Like all print media—from mainstream corporate conglomerates to alternative
independent publishers—Z Magazine has suffered declining readership and
sales in the past few years. This trend has been blamed primarily on reader
migration to the internet, and secondarily on diminishing literacy and
reading habits. Due to corporate consolidation in distribution and promotion,
though, independent media are suffering more than the corporate mainstream.
The latest bad news for independent print media came over the past few
months when the U.S. Postal Service (USPS) announced a complex new payment
rate system for mailed periodicals. Following a postal rate increase of
about 5 percent last year, publishers had been told to expect another rate
increase of around 12 percent this year. Instead, the proposed plan might
cost us up to 30-40 percent more.
The new rate system is designed to benefit large media conglomerates, whose
mailing cost increases will be far less than smaller, independent publications.
Some of the largest publications will even see their postal costs decrease
as small publications face massive cost increases. There’s a reason for
this—the plan the USPS adopted was largely written by Time Warner Inc.,
the world’s largest media conglomerate.
Last year, the Postal Service tasked the independent Postal Regulatory
Committee (PRC) with coming up with a plan to increase revenues. The USPS
itself offered a plan for a periodical rate increase that would have raised
costs for all publishers, more or less evenly, by around 12 percent. During
the public comment period, Time Warner submitted their proposal.
The Time Warner plan offered various incentives that could only be realized
by large publishing groups, such as co-palletizing large numbers of magazines
together or drop shipping from within postal zones via centralized printing
and distribution centers. Rates for periodicals that could not meet the
new incentives would increase dramatically.
To the surprise of many, the PRC announced in late February that it was
going with a plan similar to Time Warner’s, instead of adopting what the
USPS had originally suggested. In March the USPS allowed only eight days
for public comment on the 758-page PRC plan before they adopted it. This
plan is so complex that even two months later publishers such as the Nation
and Mother Jones have said they still cannot calculate exactly how much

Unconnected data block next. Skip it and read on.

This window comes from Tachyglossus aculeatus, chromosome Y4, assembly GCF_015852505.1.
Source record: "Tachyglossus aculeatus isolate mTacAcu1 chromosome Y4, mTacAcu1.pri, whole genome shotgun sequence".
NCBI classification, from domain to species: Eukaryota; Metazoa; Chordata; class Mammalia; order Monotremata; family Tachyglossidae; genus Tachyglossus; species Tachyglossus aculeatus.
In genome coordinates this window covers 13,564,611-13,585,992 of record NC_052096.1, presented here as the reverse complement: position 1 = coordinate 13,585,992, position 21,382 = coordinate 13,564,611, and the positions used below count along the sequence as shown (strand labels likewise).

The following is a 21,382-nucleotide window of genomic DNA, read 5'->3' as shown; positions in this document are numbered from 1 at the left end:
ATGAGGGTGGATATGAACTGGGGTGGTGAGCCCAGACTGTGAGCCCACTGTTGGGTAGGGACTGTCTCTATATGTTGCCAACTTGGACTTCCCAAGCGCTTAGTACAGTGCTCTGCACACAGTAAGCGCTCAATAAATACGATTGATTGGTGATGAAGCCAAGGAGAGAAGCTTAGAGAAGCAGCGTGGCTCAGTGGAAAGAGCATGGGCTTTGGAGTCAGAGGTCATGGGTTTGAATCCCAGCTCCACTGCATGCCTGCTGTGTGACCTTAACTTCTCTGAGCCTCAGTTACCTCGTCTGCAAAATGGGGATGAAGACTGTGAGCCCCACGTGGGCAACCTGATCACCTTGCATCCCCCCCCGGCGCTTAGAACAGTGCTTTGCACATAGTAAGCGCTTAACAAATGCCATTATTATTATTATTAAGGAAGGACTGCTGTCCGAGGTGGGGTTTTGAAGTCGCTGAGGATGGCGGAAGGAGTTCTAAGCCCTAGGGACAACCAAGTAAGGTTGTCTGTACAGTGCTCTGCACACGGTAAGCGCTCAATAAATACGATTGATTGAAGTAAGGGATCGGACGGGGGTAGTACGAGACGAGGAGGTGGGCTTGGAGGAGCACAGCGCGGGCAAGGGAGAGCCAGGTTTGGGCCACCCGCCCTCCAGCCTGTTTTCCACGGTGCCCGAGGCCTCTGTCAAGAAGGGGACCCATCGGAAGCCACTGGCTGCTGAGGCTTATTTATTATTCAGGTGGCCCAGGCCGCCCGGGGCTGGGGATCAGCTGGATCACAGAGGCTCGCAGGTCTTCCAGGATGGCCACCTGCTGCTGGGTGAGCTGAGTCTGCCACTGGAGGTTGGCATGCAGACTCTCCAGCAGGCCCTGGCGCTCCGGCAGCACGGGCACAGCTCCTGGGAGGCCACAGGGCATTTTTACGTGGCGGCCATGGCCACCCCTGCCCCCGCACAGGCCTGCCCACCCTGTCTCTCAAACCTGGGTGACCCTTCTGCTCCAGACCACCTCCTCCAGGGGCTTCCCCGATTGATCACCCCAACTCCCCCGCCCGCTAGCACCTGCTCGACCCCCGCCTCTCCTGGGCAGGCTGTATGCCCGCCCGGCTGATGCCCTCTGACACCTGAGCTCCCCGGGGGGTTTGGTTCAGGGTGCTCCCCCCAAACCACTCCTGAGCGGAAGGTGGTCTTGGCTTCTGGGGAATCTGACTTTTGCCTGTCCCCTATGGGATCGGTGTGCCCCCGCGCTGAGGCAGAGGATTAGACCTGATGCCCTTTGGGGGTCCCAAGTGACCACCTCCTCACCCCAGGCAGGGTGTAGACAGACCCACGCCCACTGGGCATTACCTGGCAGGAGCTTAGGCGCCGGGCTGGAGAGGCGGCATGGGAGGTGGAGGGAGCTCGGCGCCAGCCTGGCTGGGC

more their postal costs will be, though the Nation is currently estimating
an increase of perhaps $500,000.
Media historian Robert Mc- Chesney quotes a lawyer for a large magazine
publisher as saying, “It takes a publishing company several hundred thousand
dollars to even participate in these rate cases. Some large corporations
spend millions to influence these rates.” McChesney also points out that
the increases are a “radical reformulation” which “goes directly against
215 years of postal policy.” Postal discounts for periodicals had been
promoted by early U.S. leaders such as Thomas Jefferson and James Madison
to allow the population “full information of their affairs,” specifically
intended for small political publications to “penetrate the whole mass
of the people.” Even Federalist Alexander Hamilton (as a fiscally conservative
Treasury Secretary) conceded that such rate discounts were necessary for
the good of the country.
A letter from several small publishers sent to the USPS Board of Governors
in April said, “These new rates will have grave consequences for disseminating
the very type of information our founding fathers strove to protect and
foster when they first established the public postal service.” According
to a study by McGraw Hill cited in the letter, “Some small magazines will
no doubt go out of business. Some will be forced to produce a lesser product
to pay for these increases.”
Though the public comment period has passed, public outcry against the
plan has been growing and is having some effect. Implementation of the
new fee structure has been delayed from May until July 15, and a “Stamp
Out The Rate Hikes” campaign is underway to generate further public opposition
through letters and other actions.
Left media’s problems are systemic, but not impossible to overcome. Foundations
and wealthy donors are not usually friendly to organizations like ours,
which promote a restructuring of society along non-hierarchical lines from
below. Instead, radical left media in the U.S., from book publishers to
alternative weeklies, need ongoing help from our communities of readers
and grassroots supporters.
As the devastating effects of neo-liberal economics and neo-conservative
military adventures continue to spread across the globe, it’s up to all
of us to keep spreading the stories of resistance and to keep alive the
few outlets promulgating these stories, especially within the heart of
the empire itself.